This is the first draft of a story I wrote for my writer’s workshop. I will be posting this story to RoyalRoad.com as the first story in a larger collection.
I only forgot my mask once before, when I think I was 14 or 15. Mother and Father made such a fuss, that I tried very hard to remember it after that. Father’s wrath was terrible, but Mother’s anger hurt more because it was expressed as disappointment rather than as rage. I could hide from Father, but the guilt and shame at having disappointed her was inescapable. “Remember what happened to your brother, Ella.”
My brother Paul had forgotten his mask one day while he was away and had never returned. I still kept his last letter in a box under my bed along with a drawing I had made of him just before he left. He was very proud of that picture, and said it was a perfect likeness. I could see his love for me every time I looked at it, especially in the brown depths of his eyes.
“My Dear Ella,” He had written. “I will be home soon. Give Mom and Dad a hug for me. Tell them that they were right, the outside world is a scary place, but it also has its charms. I’ve met a wonderful girl, and I am looking forward to bringing her for a visit. I also found something I think you will really like and will bring it home for you when I return.”
That was the last we ever heard from him. After that, Paul became more of a cautionary tale than anything else. I’m sure my parents both grieved his loss in their own ways, but they never mentioned his name other than to remind me to make sure I wore my mask anytime I stepped outside the house.
The house was a two-story Victorian on Bank Street, in a neighborhood of otherwise unoccupied, rundown houses. Many of them had been vandalized, but that stopped afterwhile. Destruction loses its thrill when no one appears to care about what is being destroyed.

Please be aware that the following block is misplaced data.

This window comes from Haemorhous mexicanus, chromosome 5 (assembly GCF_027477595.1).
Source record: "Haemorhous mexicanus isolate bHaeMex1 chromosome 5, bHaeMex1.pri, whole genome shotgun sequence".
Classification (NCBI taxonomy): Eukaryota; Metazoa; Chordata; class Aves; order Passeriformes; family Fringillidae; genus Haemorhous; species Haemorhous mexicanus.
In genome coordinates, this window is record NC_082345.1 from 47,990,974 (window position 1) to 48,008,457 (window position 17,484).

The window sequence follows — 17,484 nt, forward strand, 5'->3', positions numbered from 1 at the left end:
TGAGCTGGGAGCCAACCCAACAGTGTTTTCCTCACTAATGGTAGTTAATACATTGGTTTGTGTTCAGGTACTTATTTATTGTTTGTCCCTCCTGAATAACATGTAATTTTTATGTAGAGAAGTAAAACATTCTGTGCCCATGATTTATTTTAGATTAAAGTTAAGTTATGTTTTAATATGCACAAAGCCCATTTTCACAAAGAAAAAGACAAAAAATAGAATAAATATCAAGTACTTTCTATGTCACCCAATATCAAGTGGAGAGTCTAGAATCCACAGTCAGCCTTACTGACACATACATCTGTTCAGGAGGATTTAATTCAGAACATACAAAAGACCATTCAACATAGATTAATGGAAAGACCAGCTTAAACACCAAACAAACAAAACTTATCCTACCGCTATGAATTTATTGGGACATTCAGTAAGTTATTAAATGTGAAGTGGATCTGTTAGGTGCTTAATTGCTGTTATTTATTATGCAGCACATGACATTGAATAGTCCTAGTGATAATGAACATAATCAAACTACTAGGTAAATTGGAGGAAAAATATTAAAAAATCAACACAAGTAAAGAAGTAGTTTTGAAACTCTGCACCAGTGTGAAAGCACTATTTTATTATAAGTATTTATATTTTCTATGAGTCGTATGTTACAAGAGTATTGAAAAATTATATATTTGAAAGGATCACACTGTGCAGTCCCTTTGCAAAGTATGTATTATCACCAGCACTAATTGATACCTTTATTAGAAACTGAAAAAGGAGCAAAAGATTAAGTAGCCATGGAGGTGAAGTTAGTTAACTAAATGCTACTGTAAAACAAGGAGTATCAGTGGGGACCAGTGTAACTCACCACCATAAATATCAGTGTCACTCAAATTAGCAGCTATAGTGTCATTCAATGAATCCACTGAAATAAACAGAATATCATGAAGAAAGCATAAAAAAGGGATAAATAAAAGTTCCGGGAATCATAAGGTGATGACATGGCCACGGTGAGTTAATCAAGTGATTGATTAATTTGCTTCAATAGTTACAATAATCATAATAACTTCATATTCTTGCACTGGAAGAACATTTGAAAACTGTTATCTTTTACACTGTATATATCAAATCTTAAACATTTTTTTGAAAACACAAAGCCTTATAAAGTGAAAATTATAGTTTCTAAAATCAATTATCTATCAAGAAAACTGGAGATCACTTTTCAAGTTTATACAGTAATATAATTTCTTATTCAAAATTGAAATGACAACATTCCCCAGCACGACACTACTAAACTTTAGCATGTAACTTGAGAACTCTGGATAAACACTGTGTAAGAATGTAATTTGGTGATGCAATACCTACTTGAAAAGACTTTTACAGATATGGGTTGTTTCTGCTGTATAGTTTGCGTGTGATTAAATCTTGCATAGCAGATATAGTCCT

Our house was originally a painted lady, adorned in pastel shades of spring, but Father had covered it in a riot of vinyl and aluminum siding, whatever he was able to salvage in his travels through the city. He could only stay out an hour or two at a time, it was too dangerous, otherwise.
In the end, the house resembled a house designed by a cubist, its squares of contrasting color confusing the eye from realizing that it indeed was looking at someone’s home. This may have been the reason people were prone to keeping their distance.
The roof was much the same, with asphalt shingles of multiple shades. It might have looked odd to some, but we were dry, even in the strongest storm. The house was our nest, our castle, our shelter against the outside world.
The outside world was a scary place, Mother told us, full of dangers that we were ill-equipped to handle. Mother kept the curtains closed most of the time, in order to block the view. Paul and I both believed her, as we didn’t know any different.
She insisted on us homeschooling rather than letting us leave the house, not wanting to submit us to the risk that our masks would slip and expose us to danger. “Some parents aren’t afraid to let their kids be exposed to the poison outside, but I am unwilling.”, she told us. “You must stay here, inside, safe with your father and me. Even he only goes out when absolutely necessary.”
When we became teenagers, normal adolescent rebellion made us question this. Was it really that bad outside? We’re the dangers posed really so hazardous?